Stoke v Sunderland in the EPL.

























Scorers.
0-0,Red Card,Huth,44'
0-1,McClean,61'

Crawley v Stoke,FA Cup 5th Round.

























Scorers.
0-0,Red Card,Delap,17'
0-1,Walters (pen),42'
0-2,Crouch,52'

Avoiding Costly Errors in the EPL ?

Juande Ramos' Tottenham started their 2008/09 campaign hoping to build on their mid table finish from the previous year and they showed their intent early by completing the signing of Luka Modric .However, the ongoing saga of whether or not Berbatov would even consent to pull on a Spurs shirt would drag on almost to the end of the summer transfer window and the Bulgarian eventually followed Robbie Keane out of White Hart Lane.As £50 million of attacking talent departed it was left to Darren Bent who had been less than prolific during the previous year to carry the forward line and his first half injury time,point claiming strike at Stamford Bridge was the highlight of Tottenham's early season.

The low points,though were many and varied.Defeats to North East giants Sunderland and Middlesbrough preceded the point at Chelsea.A solitary point from the visits of Villa and Wigan merely heralded further defeats at the hands of Portsmouth,Hull and yet another in disgrace at Stoke where Spurs left the field with just nine men.Inevitably,Ramos was gone,the Potteries chants of "sacked in the morning" proving premature by only five days and the Redknapp era began with a 2-0 win at home to Bolton.

By May Spurs were placed comfortably in the top half of the table with a tally of 51 points,Bent had forced his way into the England squad and Harry's revolution that would take Spurs to the Champions League was gaining momentum.They finished the season with a goal difference of precisely zero and their actual points haul was within a point of the average expectation for a team who had scored as many goals as they had conceded.Of more interest was Spurs' unwanted record of conceding 14 goals directly as a result of individual errors.This compared to the league average of  just six goals allowed in such a way and in an environment where small margins matter it was an obvious source for improvement.If Spurs had been merely average they would have saved themselves around 8 goals,improved their goal difference and likely picked up an extra seven or eight league points.Enough to see them rise from the basement in September to Europe come May.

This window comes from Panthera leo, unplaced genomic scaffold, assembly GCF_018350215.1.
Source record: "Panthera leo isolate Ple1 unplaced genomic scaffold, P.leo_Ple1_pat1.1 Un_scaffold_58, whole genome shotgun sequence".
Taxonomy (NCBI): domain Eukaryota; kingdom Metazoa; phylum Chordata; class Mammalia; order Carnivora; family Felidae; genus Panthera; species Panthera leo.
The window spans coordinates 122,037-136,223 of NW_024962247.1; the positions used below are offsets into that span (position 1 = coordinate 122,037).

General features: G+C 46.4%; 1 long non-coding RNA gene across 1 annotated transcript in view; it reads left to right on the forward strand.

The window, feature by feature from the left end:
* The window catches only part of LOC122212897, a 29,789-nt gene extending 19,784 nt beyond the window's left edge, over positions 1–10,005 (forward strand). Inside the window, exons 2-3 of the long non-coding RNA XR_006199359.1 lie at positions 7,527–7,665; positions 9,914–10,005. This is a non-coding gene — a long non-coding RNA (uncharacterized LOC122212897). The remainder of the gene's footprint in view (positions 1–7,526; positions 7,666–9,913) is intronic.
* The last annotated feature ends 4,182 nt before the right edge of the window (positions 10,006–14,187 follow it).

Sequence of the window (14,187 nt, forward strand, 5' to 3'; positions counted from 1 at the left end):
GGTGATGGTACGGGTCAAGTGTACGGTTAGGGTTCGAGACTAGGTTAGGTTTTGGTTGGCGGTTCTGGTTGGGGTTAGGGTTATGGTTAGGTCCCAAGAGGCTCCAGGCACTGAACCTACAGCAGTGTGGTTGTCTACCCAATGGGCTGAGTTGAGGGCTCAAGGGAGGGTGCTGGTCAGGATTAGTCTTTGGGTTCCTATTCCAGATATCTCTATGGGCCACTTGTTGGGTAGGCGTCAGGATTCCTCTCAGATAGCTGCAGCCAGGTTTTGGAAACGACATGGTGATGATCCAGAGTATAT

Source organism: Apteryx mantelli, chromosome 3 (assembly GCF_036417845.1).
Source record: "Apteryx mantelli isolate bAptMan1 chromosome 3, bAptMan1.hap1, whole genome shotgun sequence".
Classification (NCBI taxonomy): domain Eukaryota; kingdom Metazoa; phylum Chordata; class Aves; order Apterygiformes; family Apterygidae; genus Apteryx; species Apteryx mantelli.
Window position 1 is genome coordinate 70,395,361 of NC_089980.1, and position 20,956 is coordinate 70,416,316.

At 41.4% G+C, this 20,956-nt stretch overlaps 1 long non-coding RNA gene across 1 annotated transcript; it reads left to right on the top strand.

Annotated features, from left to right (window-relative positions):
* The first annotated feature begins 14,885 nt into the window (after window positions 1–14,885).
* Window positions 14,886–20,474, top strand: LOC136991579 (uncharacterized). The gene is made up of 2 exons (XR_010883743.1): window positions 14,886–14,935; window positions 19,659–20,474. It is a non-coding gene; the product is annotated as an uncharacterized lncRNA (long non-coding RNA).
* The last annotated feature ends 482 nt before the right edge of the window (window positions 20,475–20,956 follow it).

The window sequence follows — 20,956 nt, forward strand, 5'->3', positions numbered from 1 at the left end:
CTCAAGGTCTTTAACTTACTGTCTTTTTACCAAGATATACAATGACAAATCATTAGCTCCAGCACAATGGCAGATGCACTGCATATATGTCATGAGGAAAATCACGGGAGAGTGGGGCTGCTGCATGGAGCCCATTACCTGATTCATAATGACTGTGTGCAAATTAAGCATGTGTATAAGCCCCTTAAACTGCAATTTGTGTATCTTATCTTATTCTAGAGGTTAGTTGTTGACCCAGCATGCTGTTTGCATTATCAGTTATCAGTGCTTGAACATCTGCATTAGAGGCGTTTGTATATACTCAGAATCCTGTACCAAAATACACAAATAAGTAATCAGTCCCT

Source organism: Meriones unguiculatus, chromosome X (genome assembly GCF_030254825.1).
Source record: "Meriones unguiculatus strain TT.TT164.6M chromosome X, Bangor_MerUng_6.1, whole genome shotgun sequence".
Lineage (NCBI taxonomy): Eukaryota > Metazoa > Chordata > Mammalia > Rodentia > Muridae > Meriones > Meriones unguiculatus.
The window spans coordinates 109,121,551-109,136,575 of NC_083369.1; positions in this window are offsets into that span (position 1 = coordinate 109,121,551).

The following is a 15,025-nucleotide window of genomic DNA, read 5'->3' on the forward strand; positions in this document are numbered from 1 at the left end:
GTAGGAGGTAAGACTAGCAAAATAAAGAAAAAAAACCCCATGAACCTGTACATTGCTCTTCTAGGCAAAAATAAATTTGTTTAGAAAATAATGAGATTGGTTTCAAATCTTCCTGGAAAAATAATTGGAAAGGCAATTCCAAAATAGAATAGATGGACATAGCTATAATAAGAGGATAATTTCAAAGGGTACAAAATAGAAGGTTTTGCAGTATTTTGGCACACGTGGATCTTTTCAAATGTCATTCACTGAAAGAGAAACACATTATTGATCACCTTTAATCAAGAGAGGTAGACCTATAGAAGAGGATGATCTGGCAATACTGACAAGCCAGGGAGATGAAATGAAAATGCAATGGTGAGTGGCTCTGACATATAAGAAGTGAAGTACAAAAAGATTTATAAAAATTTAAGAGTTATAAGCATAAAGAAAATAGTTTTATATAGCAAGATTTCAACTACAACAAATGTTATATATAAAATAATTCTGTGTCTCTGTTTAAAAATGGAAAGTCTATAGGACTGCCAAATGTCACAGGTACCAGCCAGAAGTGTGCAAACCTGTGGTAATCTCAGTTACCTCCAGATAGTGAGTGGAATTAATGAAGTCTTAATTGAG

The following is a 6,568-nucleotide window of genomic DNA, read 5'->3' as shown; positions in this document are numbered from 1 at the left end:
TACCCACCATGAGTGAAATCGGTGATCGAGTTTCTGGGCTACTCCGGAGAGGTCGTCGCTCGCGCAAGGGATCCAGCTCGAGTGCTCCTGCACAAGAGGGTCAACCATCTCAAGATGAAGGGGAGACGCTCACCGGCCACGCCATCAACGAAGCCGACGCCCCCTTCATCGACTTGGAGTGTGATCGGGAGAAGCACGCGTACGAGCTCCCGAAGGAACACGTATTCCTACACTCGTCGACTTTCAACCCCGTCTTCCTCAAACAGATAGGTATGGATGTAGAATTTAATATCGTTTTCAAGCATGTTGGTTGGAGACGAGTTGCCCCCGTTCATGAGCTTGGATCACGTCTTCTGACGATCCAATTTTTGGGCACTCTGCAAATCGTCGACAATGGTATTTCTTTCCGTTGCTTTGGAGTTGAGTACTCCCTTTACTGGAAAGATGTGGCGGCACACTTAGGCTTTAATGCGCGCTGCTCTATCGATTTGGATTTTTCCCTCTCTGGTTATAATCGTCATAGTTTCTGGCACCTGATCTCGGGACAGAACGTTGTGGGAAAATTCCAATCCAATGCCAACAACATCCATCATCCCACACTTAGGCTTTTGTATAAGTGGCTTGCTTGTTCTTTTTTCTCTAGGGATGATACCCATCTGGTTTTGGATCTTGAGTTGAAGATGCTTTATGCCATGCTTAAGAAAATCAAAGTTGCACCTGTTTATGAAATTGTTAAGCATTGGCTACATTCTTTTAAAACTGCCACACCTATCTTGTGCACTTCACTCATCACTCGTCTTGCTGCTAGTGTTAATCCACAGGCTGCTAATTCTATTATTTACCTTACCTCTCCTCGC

The 2009/10 season was Redknapp's first full season in charge and with his squad and hierarchy now in place,the England manager in waiting broke the Champions League monopoly by qualifying for the playoff stages of the tournament with a top four finish.Scoring goals played a big part in Spurs' achievement,but the previous year's habit of handing the opposition cheap goals through costly mistakes didn't go unnoticed.14 such strikes in 2008/09 would have cost Spurs their lucrative route into Europe had their carelessness been repeated,but it wasn't and instead they cantered home with an above average tally of only three such error strewn concessions.

A great story of attention to statistical detail,corrective action and a positive outcome.........except the plausibly seductive narrative is almost certainly a gross distortion of what actually occurred.

Errors that lead directly to goals are relatively rare events,from 2008/09 to 2010/11 the average number conceded by the Premiership sides was a shade over six.Tottenham's 14 from 2008/09 was the highest seasonal total recorded,although Arsenal could be on course to top that total this year.Teams such as Wigan and Hull also recorded similar numbers as their higher ranked compatriots,but the likes of Wigan again and West Ham also impressed with very low totals over the last four years.So these are a mixed bunch of results,with very little obvious pattern and viewed as a group the figures tend to resemble the seasonal distribution of draws.We saw here that draws are predominately random events where team quality has little bearing on the amount of draws a team gains over the year and season to season correlation is extremely weak.

To see if this was the case with errors leading to the concession of goals I plotted the totals in one season for all EPL teams and paired them will their records from the next season.


The scatter plot is very random,a high number of such goals in one season does not automatically lead to a similarly high number being given up during the next one.The near horizontal line of best fit that runs close to the seasonal average indicates that no matter how high or low the goals tally was in a previous season,the best guess for the next would be to regress towards the mean.We can further confirm this by taking a basket of teams who were particularly good and particularly bad at avoiding the concession of goals from errors in one season and averaging their combined totals in the next.In both cases the outliers from the previous season are dragged much closer to the average for the league in the subsequent season.